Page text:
I really like going to outdoor markets. They are full of sights, sounds, smells and are also a great place to people watch. You can find some amazing faces in the market, like the amba man and the juice man. Their faces are timeless….just put another period costume on them and it could be the market 2,000 years ago in Jerusalem.

Mahane Yehuda market is just the market to see all of the things I described above. It has also revamped itself with chic cafes, restaurants and other shops. I was always afraid to go there because of the bombings. I only went there last summer, for the first time since I moved to Israel over six years ago.

The market is always busy, but it is very crowded on Thursday night and Friday morning. Everyone is busy finding things to prepare their Shabbat meals.

I found chickpea flour at the market. My husband and I went to Provence last summer for a glorious vacation and every since we tried the Nicoise specialty, socca, we wanted to try and make it at home. We had our first socca at Lou Pilha Levain Nice.

They prepare theirs on a copper pan. They specialize in serving Nicoise dishes and they do a wonderful job.

They have delicious gargantuan tourte de blette (upper left corner of the above photo), which is a sweet tart filled with swiss chard, raisin and pinenuts and sprinkled with icing sugar. Typical tourte de blette are not as thick as theirs.

Socca is a type of savoury pancake made of chickpea flour and water. It is dead easy to make, but not always easy to reproduce. You need to cook it at a very high temperature for a short period of time. It is typically cooked on a large round copper pan over a very hot wood fire or gas flame.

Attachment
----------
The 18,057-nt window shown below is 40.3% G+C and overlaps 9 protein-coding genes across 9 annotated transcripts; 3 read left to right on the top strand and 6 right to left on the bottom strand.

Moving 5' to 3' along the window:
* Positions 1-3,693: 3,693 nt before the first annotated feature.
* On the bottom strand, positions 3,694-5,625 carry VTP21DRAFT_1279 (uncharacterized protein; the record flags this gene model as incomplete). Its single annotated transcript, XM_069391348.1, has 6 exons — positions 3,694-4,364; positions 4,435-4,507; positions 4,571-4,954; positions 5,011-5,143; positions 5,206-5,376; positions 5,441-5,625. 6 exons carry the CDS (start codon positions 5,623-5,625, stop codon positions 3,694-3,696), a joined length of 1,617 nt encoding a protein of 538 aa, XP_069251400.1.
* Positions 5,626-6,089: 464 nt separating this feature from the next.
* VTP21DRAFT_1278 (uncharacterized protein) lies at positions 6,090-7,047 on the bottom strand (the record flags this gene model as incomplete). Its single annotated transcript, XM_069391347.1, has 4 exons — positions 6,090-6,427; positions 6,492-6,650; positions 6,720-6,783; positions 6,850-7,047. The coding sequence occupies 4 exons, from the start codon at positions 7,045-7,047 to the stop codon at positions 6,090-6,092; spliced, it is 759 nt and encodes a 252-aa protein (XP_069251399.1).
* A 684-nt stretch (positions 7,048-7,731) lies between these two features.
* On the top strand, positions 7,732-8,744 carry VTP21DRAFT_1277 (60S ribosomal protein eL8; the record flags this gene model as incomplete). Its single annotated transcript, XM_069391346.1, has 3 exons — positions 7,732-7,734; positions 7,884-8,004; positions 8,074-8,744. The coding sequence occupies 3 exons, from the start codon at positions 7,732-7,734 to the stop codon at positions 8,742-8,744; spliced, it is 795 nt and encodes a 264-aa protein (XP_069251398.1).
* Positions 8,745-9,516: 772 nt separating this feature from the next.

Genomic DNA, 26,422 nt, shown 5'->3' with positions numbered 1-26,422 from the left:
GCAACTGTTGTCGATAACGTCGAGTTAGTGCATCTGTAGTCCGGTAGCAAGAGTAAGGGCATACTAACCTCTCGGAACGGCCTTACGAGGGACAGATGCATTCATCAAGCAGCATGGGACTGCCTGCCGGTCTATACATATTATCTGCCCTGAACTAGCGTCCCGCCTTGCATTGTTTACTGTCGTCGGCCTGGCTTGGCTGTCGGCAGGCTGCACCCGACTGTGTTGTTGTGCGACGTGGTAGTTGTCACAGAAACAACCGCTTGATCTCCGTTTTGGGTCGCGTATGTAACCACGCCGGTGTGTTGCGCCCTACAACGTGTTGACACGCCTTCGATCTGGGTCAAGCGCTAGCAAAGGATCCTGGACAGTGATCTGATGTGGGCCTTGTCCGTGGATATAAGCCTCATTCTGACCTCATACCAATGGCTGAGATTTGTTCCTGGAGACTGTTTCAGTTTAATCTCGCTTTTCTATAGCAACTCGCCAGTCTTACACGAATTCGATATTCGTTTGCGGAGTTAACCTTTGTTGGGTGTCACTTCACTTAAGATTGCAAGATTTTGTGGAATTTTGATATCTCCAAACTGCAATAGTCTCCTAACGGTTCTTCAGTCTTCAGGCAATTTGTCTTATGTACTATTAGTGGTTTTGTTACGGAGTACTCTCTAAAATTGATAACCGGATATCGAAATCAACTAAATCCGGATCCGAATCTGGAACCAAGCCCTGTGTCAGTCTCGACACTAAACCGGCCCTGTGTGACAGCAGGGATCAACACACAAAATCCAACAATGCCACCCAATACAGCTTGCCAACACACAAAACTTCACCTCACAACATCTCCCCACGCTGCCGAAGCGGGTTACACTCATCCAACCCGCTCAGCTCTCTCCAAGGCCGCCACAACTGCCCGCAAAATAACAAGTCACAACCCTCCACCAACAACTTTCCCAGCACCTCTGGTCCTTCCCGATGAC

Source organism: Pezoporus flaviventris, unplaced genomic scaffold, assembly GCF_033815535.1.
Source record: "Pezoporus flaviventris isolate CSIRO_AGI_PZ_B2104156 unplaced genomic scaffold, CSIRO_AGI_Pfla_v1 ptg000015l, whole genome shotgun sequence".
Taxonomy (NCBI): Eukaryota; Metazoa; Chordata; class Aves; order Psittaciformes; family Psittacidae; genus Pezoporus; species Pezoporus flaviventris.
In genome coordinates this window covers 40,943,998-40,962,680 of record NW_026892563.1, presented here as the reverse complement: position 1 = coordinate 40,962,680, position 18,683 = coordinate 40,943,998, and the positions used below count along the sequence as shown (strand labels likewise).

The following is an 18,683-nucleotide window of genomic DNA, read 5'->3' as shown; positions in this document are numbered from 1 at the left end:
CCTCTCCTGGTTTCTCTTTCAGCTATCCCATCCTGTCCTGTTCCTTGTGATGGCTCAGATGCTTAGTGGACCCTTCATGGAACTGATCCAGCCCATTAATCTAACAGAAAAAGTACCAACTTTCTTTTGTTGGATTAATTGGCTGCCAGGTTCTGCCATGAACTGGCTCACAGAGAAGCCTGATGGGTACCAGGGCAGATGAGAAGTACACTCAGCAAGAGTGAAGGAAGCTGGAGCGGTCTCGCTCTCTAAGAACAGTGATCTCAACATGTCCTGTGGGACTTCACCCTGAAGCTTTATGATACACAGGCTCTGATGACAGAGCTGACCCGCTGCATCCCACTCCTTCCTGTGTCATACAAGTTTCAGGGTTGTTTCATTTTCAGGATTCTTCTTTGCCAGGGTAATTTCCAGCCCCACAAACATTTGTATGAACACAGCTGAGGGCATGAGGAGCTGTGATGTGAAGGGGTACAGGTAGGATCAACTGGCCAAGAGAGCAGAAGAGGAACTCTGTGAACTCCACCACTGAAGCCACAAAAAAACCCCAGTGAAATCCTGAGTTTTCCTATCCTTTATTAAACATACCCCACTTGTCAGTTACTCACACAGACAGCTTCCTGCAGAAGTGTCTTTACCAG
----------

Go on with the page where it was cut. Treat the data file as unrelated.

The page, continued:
Of course we don’t have the big round copper pan and open fire they have to make this, but I thought I would give it a try with our cast iron plancha in the oven.

The other night, my husband made a delicious pot of minestrone con ceci (chickpea minestrone). He is refusing to give up the recipe. It is basically the farmers market, sans the fruit, in a bowl. Suffice it to say it was delicious and gave me an idea to try to finally make socca so we could say we had a ceci or hummous festival at our house. I decided to add fresh chives and fresh thyme to mine. It reminded me of Nice, but that is for another posting…..

Chive and Thyme Socca

Serving Size: 4 to 6

300g (1 cup + 5 tbsp) chickpea flour

500ml (2 cups) cold water

1 tsp salt

Pepper

2 tbsp olive oil

1 tbsp chopped fresh chives

1 tbsp chopped fresh thyme

Heat a cast iron skillet in a 240C/475F oven.

Mix together all of the ingredients above and whisk until you have a smooth batter. The batter should be thinner than crepe batter.

Socca batter

Brush a generous amount of oil on the pan. The oil should be smoking. Pour the batter on the hot plancha and cook with the oven door slightly ajar for the first couple of minutes and then turn on the grill (broiler) to maximum so that the socca can get crisp on top.

Socca on the Plancha

Keep an eye on it as it bubbles and rises, but make sure that it doesn't burn. It should only be slightly brown.

It should be slightly crisp on the outside, but creamy on the inside even though it should be about 1/8 of an inch or 3mm thick.

Cut it into squares.

I tried making it on the stovetop and it works, but you have to cook it like a crepe and turn it over. I prefer the oven method.

Socca with Chives

http://www.baronesstapuzina.com/2007/03/16/baby-its-cold-outsidesoup-and-socca/